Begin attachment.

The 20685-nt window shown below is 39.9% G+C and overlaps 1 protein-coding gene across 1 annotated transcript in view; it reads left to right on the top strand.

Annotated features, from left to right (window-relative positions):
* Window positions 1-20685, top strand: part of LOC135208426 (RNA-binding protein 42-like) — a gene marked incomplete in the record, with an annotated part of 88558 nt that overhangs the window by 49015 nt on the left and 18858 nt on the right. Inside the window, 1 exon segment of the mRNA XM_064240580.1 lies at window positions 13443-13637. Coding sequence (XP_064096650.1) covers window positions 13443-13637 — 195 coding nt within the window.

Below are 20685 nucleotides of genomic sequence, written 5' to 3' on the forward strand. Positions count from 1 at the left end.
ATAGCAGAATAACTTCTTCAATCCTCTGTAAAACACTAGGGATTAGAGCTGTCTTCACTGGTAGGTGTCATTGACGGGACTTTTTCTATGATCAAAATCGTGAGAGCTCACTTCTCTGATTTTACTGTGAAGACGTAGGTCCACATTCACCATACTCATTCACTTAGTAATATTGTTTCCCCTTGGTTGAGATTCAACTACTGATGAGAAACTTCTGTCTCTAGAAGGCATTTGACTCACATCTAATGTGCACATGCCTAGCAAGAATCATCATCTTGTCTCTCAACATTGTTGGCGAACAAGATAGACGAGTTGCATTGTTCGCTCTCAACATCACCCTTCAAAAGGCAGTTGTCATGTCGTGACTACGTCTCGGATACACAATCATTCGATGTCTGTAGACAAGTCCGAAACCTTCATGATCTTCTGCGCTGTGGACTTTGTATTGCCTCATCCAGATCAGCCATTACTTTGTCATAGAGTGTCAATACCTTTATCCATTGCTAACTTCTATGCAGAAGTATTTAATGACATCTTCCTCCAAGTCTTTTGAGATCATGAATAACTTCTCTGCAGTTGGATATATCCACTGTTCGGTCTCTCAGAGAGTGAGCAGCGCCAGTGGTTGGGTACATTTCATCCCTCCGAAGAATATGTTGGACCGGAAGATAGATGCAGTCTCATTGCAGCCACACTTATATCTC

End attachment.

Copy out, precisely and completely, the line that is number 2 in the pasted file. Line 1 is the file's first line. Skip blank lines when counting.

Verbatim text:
Annotated features, from left to right (window-relative positions):